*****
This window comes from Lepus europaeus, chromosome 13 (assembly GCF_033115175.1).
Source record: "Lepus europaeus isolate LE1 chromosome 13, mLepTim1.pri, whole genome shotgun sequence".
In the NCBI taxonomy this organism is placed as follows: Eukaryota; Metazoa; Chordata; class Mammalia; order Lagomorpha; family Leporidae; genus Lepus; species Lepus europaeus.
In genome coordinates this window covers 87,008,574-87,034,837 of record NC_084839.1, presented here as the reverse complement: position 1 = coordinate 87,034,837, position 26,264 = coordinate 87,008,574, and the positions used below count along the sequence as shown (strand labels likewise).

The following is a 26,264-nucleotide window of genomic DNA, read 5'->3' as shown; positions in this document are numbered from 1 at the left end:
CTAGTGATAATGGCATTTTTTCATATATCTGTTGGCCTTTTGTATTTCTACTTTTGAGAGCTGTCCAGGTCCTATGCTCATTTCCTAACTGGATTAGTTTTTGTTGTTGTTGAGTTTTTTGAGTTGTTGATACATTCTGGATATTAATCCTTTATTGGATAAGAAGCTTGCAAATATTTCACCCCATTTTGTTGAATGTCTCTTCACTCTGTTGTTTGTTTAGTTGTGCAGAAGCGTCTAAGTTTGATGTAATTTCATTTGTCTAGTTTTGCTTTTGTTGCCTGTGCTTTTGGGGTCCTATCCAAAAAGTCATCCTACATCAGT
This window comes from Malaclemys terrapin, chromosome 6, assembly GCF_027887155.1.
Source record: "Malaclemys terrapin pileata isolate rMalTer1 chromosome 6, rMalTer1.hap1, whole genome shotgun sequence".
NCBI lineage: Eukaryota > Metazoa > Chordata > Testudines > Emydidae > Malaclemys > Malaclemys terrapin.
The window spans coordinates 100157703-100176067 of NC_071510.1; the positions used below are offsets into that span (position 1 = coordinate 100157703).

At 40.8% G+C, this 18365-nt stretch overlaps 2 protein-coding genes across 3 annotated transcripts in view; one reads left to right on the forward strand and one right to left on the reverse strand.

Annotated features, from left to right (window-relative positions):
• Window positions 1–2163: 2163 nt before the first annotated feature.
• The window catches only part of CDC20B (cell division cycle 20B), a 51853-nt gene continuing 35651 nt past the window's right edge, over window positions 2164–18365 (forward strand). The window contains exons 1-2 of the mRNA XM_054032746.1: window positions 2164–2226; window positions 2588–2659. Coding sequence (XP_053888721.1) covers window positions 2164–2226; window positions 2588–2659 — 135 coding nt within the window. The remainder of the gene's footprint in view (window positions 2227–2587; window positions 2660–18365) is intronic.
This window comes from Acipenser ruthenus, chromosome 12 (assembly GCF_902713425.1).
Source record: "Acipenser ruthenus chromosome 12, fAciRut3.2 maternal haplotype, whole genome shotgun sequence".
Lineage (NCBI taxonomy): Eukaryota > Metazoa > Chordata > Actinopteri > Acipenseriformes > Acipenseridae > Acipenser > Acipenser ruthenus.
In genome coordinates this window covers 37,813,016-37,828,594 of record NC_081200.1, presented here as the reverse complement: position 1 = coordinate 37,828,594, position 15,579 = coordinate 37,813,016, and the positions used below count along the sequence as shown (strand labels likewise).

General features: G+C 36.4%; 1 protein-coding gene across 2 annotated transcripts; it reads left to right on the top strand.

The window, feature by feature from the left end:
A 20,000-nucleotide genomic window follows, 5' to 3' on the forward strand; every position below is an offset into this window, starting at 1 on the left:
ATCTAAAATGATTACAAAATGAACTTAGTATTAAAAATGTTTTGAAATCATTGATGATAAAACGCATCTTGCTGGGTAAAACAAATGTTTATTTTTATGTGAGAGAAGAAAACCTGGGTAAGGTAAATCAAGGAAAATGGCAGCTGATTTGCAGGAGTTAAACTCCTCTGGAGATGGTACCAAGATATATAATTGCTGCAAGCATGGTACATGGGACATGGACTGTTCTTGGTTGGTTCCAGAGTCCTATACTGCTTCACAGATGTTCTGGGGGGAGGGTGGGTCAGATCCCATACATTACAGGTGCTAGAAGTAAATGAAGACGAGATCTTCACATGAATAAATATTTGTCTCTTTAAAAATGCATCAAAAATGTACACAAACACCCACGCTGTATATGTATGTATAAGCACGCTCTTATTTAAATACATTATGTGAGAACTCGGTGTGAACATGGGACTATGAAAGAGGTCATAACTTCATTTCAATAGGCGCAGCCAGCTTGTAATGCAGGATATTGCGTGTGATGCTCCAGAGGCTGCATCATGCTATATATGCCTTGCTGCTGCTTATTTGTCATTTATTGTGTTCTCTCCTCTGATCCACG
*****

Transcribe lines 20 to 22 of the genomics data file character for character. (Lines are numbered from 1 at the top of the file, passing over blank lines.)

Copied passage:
The window, feature by feature from the left end:
A 20,000-nucleotide genomic window follows, 5' to 3' on the forward strand; every position below is an offset into this window, starting at 1 on the left:
ATCTAAAATGATTACAAAATGAACTTAGTATTAAAAATGTTTTGAAATCATTGATGATAAAACGCATCTTGCTGGGTAAAACAAATGTTTATTTTTATGTGAGAGAAGAAAACCTGGGTAAGGTAAATCAAGGAAAATGGCAGCTGATTTGCAGGAGTTAAACTCCTCTGGAGATGGTACCAAGATATATAATTGCTGCAAGCATGGTACATGGGACATGGACTGTTCTTGGTTGGTTCCAGAGTCCTATACTGCTTCACAGATGTTCTGGGGGGAGGGTGGGTCAGATCCCATACATTACAGGTGCTAGAAGTAAATGAAGACGAGATCTTCACATGAATAAATATTTGTCTCTTTAAAAATGCATCAAAAATGTACACAAACACCCACGCTGTATATGTATGTATAAGCACGCTCTTATTTAAATACATTATGTGAGAACTCGGTGTGAACATGGGACTATGAAAGAGGTCATAACTTCATTTCAATAGGCGCAGCCAGCTTGTAATGCAGGATATTGCGTGTGATGCTCCAGAGGCTGCATCATGCTATATATGCCTTGCTGCTGCTTATTTGTCATTTATTGTGTTCTCTCCTCTGATCCACG